Consider the Fork
By Bee Wilson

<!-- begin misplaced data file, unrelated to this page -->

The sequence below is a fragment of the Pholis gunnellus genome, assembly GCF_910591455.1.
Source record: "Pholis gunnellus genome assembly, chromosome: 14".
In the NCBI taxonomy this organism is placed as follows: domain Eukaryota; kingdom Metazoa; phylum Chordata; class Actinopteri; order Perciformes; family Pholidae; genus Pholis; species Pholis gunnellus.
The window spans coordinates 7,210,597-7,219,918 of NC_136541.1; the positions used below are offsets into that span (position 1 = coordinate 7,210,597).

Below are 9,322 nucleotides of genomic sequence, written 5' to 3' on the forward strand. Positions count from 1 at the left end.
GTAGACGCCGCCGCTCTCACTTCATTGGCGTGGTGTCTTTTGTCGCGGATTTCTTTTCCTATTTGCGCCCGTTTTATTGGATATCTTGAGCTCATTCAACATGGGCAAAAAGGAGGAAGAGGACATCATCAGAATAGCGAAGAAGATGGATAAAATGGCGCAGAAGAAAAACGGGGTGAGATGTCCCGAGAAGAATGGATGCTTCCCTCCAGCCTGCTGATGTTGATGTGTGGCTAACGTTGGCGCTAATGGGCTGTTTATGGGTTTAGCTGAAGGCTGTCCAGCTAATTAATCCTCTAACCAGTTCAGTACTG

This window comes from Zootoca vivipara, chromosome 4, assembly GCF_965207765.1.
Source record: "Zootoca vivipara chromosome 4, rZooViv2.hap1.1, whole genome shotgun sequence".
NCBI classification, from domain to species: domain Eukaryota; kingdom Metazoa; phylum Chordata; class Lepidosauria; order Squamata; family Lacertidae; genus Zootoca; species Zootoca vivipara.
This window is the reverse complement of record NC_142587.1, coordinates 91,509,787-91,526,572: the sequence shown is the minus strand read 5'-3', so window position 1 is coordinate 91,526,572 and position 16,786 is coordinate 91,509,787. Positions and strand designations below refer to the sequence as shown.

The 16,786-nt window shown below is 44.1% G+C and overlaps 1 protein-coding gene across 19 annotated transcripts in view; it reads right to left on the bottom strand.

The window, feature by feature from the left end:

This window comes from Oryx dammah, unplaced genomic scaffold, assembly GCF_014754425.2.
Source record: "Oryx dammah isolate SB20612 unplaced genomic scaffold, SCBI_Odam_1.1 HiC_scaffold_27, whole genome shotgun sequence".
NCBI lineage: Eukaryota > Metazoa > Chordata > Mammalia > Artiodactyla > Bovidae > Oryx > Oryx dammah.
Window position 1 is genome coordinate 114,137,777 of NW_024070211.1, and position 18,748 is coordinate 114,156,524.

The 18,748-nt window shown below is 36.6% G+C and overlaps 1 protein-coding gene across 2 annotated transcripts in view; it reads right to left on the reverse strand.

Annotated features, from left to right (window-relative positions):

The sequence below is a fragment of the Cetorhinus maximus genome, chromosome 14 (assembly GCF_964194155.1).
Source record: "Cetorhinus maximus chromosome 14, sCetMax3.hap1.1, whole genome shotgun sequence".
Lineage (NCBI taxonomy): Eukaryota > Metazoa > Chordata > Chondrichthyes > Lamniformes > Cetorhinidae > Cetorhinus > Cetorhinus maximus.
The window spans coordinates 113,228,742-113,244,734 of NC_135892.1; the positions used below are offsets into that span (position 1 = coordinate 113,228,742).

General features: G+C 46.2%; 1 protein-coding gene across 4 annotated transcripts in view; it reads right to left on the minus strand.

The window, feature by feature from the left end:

Since prehistory, humans have braved sharp knives, fire, and grindstones to transform raw ingredients into something delicious,or at least edible. Tools shape what we eat, but they have also transformed how we consume, and how we think about, our food. Technology in the kitchen does not just mean the Pacojets and sous-vide of the modernist kitchen. It can also mean the humbler tools of everyday cooking and eating: a wooden spoon and a skillet, chopsticks and forks. In Consider the Fork , award-winning food writer Bee Wilson provides a wonderful and witty tour of the evolution of cooking around the world, revealing the hidden history of everyday objects we often take for granted. Knives,perhaps our most important gastronomic tool,predate the discovery of fire, whereas the fork endured centuries of ridicule before gaining widespread acceptance pots and pans have been around for millennia, while plates are a relatively recent invention. Many once-new technologies have become essential elements of any well-stocked kitchen,mortars and pestles, serrated knives, stainless steel pots, refrigerators. Others have proved only passing fancies, or were supplanted by better technologies one would be hard pressed now to find a water-powered egg whisk, a magnet-operated spit roaster, a cider owl, or a turnspit dog. Although many tools have disappeared from the modern kitchen, they have left us with traditions, tastes, and even physical characteristics that we would never have possessed otherwise.Blending history, science, and anthropology, Wilson reveals how our culinary tools and tricks came to be, and how their influence has shaped modern food culture. The story of how we have tamed fire and ice and wielded whisks, spoons, and graters, all for the sake of putting food in our mouths, Consider the Fork is truly a book to savour.